In last week’s article (review it here), I began a discussion of option basics. One of the examples I gave was this regarding put options:
“The right to sell QQQ at $87 is valuable, if QQQ is selling for $80. Whoever has that right could buy QQQ on the open market for $80, and then exercise the put option and thereby sell QQQ at $87. That right is worth at least $7 ($87 – $80). If there is some time to go before the option expires, it will be worth more than $7. That is because QQQ could go even lower. In that case, the right to sell it at $87 would be worth even more. Because of that possibility, the option will sell for some amount over $7. In future articles we’ll talk about how much larger that amount can be, and what affects it.”
Today we’ll talk about what affects the amount of time value in an option.
In the case of the $87 put described above, with its underlying asset at $80, we know the value of the put must be at least $7. If it were less than that, here’s what could happen. Say the put was selling for $5. Anyone could pay that $5, plus $80 for a share of QQQ, and then immediately resell QQQ at its $87 market price. This would result in a risk-free profit of $2. If this were the case, then all option traders would want to buy as many of those puts as they could get. They would bid up the price of the puts until the risk-free profit went away, at a price of $7. This $7 difference between the $87 strike price and the $80 stock price is referred to as the intrinsic value of the put.
An option can never be worth less than its intrinsic value. That would enable risk-free profit, and there ain’t no such animal in the option market. But an option can be worth more than its intrinsic value, and almost always will be. Here, if the price of QQQ went even lower, the intrinsic value of the put would go higher. The value of that possibility (of the put gaining even more intrinsic value) is called time value. The amount of time value in any given option is affected by:
- The remaining time until expiration. The longer that is, the farther QQQ could move.
- The current price of QQQ compared to the $87 strike price. The closer QQQ is to the strike price, the more the time value is worth.
- The expected volatility of the QQQ during the life of the option. The faster it is expected to move, the more expensive time value is.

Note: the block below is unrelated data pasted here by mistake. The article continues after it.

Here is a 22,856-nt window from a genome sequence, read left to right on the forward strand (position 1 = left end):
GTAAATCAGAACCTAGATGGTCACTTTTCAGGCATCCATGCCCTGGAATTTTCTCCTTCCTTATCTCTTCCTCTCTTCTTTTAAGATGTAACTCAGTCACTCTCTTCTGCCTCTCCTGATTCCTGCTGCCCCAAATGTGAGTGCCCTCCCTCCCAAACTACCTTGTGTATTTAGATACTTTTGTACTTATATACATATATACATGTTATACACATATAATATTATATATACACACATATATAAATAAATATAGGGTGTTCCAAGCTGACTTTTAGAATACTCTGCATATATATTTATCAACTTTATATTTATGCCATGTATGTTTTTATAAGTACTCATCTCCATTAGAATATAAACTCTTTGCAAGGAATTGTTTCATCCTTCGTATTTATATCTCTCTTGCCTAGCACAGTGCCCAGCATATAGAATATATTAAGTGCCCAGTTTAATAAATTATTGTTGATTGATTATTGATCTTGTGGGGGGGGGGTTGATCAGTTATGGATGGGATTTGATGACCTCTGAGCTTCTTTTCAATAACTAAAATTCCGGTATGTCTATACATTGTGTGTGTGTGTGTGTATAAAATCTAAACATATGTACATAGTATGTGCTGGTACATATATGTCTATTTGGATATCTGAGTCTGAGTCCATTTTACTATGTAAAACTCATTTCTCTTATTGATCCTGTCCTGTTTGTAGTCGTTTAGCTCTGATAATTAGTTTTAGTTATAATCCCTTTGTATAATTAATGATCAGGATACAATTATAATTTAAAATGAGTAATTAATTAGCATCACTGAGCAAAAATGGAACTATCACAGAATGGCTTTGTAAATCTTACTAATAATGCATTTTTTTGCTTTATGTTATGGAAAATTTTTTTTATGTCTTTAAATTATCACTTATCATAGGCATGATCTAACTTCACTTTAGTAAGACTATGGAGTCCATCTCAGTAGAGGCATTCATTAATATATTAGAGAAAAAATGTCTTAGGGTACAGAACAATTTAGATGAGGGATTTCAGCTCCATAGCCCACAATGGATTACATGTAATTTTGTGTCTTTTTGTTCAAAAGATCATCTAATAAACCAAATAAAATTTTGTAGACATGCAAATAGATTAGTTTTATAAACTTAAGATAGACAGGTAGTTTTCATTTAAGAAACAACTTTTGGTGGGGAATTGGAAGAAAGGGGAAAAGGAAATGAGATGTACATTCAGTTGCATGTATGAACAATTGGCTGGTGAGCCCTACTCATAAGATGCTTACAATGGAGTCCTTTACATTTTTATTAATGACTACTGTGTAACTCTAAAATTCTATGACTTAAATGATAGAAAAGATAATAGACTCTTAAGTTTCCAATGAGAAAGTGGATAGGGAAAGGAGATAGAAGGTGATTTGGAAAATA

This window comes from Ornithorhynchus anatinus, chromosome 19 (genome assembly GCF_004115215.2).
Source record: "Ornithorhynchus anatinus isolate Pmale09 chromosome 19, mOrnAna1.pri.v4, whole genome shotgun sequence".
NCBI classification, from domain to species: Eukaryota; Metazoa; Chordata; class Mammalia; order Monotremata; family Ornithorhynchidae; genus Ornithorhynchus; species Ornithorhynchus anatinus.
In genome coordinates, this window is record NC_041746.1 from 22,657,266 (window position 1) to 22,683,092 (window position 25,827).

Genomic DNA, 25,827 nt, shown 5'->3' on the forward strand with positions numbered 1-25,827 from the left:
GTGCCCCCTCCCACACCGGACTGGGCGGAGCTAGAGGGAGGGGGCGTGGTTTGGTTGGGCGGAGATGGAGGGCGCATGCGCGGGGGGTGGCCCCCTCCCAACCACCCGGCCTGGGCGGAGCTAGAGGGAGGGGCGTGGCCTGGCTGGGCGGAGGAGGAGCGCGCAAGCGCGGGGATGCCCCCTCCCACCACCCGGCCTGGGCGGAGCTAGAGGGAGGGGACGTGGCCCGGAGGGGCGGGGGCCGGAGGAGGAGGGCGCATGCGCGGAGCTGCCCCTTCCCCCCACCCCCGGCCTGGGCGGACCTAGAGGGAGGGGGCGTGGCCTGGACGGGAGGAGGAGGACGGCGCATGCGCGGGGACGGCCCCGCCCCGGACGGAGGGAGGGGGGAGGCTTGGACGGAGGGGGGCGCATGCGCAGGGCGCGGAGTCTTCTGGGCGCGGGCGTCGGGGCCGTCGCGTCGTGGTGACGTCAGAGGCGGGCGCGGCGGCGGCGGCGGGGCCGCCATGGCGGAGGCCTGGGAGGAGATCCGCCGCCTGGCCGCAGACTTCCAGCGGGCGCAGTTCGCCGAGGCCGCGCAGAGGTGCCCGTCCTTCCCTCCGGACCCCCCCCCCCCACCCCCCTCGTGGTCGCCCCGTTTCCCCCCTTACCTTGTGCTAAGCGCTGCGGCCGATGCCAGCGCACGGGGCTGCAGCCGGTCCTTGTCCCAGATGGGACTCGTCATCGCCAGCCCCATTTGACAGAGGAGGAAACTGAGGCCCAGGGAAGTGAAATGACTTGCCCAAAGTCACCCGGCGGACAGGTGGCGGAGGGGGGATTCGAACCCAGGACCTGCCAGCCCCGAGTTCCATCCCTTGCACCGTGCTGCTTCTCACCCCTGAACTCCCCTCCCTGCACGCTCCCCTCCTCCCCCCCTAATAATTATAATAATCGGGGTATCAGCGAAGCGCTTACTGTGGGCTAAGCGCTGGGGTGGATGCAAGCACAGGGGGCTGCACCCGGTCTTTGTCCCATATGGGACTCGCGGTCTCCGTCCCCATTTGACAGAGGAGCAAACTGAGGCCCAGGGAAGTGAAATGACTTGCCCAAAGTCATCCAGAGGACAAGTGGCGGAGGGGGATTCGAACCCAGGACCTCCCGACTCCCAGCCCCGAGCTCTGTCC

- The prevailing risk-free interest rate (in the United States, the short-term US Treasury yield). Higher interest rates increase the value of calls and decrease the value of puts.
- Expected dividend payments during the life of the option. These work in the opposite direction from interest rates, decreasing call values and increasing put values.
These five factors are inputs into option pricing models, or formulas, that calculate how much the time value in a given option is worth. Of the five factors, four are bound by rigid rules: Items 4. and 5. (dividend yields and interest rates) are generally constant over the life of the option. Item 1. (time to expiration) declines by a precisely predictable rate. Item 2. (difference between stock price and strike price) has a precisely known effect. That leaves only one factor that can change in sudden and unexpected amounts. That factor is item 3., expected volatility.
Whenever an event occurs that might affect the underlying stock price (whether that effect has happened yet or not), the option market responds by instantly re-evaluating the expected rate of change and pricing that into all of the options for that stock. Not that the option market participants are precisely calculating the effect – they just are willing to pay more or less for the options. Based on what they are now paying, they are implying that they believe that the rate of change is now different. With data on what options are now selling for, we can use the option pricing formula to solve for the amount of expected volatility. The solution to this equation is called implied volatility. We could say that implied volatility is the rate of change that the underlying asset would have to exhibit over the remaining life of the option, for the prices that people are paying for the option to make sense. The notion of implied volatility is a way for us to put a price on “the madness of crowds.” If a change in an option’s price can’t be accounted for in any other way, we call it a change in implied volatility.
Despite its somewhat nebulous nature, implied volatility is a force to be reckoned with. More precisely we could say that people’s expectations of future underlying price movement, which are translated from actual option prices into an implied volatility reading, can have large effects on option prices.
Implied volatility for any given underlying asset can range widely from time to time. The readings for the stock of Apple Computer, for example, have been as low as 19% and as high as 57% in the last year alone. The 19% reading is the current one. As an extreme example, the January 2015 calls (the most distant options we can get) at the $595 strike price are today selling at around $39 per share. If the level of future expectations were to go back to the 57% level, these same options would sell for almost $73 – without any change in the price of the stock at all. Clearly, what people expect to happen to a stock has major ramifications for the value of its options.
Next week we’ll continue our exploration of time value.
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